In none of the breathless reporting of the auction result will you find any analysis of how easy it is to game the contemporary art market at auction.  Let us suppose you have a direct financial interest in an artist. You may be that artist. You may be their agent. You may own a number of their works. If you want to set a new, higher value for that artist, then the combined opacity and visibility of the auction market is perfect for you. The contemporary art market is driven by auction values; they take the place of stock indices, and are widely seen to be 'authentic'. But everything else is done in secret. You can consign anonymously, buy anonymously, and bid anonymously. You, and others, can bid on artworks without any disclosure, driving up value. If by some misfortune you end up being the last bidder, then no matter; a new high 'value' has been established, often with global press coverage, and all it has cost you is the price of the auction house's commission. 

Update - here's an article on The Verge showing how the 'collective' behind the picture sold at Christie's seems actually to have borrowed the code from, er, someone else:

[...] for members of the burgeoning AI art community, there’s another attribute that sets the Portrait of Edmond Belamy apart: it’s a knock-off.

The print was created by Obvious, a trio of 25-year-old French students whose goal is to “explain and democratize” AI through art. Over the past year, they’ve made a series of portraits depicting members of the fictional Belamy family, amplifying their work through attention-grabbing press releases. But insiders say the code used to generate these prints is mostly the work of another artist and programmer: 19-year-old Robbie Barrat, a recent high school graduate who shared his algorithms online via an open-source license.

Update II - there's an interesting article from Jerry Saltz in Vulture. He makes the important point that although Christie's promoted this as 'a first', really it's anything but:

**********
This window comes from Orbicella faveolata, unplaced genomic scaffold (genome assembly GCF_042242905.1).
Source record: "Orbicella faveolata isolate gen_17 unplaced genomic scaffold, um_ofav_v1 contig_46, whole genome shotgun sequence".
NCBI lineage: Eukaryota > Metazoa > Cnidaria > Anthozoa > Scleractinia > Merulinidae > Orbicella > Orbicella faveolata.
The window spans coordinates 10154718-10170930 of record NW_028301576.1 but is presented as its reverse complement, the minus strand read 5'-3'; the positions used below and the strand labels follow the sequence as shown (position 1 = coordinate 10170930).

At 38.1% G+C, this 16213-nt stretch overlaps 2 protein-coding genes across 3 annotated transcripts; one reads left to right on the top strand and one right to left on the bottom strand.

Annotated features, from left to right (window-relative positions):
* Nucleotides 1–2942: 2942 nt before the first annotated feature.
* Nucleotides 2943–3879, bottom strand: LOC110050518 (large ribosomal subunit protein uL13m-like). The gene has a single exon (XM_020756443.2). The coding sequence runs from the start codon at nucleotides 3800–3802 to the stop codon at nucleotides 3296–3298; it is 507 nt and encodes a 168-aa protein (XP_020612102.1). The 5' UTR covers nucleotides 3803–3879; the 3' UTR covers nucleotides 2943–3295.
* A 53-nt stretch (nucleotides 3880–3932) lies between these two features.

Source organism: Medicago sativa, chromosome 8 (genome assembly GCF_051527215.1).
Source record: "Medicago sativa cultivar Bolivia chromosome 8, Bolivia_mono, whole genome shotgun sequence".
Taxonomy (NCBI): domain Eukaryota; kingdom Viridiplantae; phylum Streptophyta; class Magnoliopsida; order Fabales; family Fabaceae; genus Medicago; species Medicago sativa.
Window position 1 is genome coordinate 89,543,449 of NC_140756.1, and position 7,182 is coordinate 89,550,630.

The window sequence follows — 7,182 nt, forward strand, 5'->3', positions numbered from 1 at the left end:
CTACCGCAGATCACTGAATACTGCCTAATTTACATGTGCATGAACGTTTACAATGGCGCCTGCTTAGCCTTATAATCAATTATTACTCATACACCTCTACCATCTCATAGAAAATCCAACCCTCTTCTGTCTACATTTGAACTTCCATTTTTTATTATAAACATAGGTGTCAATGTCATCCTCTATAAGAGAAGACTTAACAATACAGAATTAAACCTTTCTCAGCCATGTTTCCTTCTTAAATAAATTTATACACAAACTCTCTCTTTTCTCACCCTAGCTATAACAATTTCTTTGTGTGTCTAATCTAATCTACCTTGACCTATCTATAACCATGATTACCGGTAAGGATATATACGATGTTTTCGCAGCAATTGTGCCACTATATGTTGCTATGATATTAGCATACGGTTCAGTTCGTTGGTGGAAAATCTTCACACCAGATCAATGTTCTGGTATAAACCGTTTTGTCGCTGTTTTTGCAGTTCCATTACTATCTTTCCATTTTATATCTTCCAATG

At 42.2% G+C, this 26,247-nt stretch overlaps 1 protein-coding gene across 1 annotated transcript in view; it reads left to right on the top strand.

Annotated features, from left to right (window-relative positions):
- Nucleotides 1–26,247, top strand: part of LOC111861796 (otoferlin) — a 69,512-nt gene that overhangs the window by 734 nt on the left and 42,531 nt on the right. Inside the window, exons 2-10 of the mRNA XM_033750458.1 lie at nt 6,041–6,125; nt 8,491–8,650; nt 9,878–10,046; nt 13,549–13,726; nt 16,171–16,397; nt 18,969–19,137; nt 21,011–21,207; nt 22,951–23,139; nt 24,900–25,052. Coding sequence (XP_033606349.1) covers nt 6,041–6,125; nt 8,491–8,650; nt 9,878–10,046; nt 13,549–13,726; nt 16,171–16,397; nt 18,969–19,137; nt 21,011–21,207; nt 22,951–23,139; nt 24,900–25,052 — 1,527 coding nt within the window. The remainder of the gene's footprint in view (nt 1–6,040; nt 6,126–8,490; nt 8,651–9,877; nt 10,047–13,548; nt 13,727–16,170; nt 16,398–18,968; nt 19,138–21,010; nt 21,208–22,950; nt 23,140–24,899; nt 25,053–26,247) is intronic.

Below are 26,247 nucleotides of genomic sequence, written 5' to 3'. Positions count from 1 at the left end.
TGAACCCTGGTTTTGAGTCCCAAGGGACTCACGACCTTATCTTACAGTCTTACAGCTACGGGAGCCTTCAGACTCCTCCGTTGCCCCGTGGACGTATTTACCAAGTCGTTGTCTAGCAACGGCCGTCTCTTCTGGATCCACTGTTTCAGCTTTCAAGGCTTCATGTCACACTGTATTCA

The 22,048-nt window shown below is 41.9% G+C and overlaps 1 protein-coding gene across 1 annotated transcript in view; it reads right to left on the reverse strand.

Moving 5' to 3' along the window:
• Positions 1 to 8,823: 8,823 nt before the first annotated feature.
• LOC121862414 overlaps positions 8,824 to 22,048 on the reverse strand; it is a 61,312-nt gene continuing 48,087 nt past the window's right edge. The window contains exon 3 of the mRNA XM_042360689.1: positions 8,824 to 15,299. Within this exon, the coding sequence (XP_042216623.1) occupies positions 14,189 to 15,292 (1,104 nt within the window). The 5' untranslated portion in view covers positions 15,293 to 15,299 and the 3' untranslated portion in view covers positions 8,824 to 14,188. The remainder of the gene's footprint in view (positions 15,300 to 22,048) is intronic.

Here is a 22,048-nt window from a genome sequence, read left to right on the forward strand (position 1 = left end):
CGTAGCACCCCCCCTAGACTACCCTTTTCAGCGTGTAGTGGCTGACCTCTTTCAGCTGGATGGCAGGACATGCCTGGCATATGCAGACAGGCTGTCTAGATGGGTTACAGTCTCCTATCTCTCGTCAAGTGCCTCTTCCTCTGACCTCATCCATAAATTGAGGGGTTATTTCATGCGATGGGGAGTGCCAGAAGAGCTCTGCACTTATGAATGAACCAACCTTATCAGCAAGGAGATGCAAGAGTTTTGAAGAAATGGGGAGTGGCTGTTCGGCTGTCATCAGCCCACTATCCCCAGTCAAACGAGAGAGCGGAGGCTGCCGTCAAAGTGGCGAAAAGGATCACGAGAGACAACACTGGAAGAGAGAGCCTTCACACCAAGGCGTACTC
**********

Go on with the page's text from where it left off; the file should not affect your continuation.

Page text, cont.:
I’ve seen the process done with landscapes, flowers, dogs, movie stars, clouds, buildings, and food. This poster is an individual image, but it’s not unusual to see it done in grids or series of images printed out. People have done it with Hollywood blockbusters arranged by superhero, color, setting, and even credits. It’s been done with porn films that render one Ur-orgy, superstar, or set of sexual fetishes. I’ve seen every abstract painting reduced to one meta-abstraction and seen it done with these same abstract paintings morphing endlessly one into the next like a hypnotic screensaver. Benjamin Edwards has been doing it in paintings since the late 1990s — compiling all the Starbucks in Seattle, for example, into one wild structure. Artists Jason Salavon and the late Jeremy Blake were doing this sort of thing in video and painting back then too. Julie Mehretu’s paintings are said to be handmade versions of the same visual overlay strategies. Really, this generic tic has never not been around since these sorts of digital files, compiled pictures, found footage, and captured images became a genre. World famous photographer Thomas Ruff has made, shown, and sold pictures like this for almost 20 years. In other words, it is a flat-out lie that this is the “first portrait generated by an algorithm to come up for auction.” The question is, why did so many collectors go crazy for it?

As to his last question, I think it's an assumption that 'collectors' did go crazy for the picture. I think it's more likely to have been speculators and vested interests.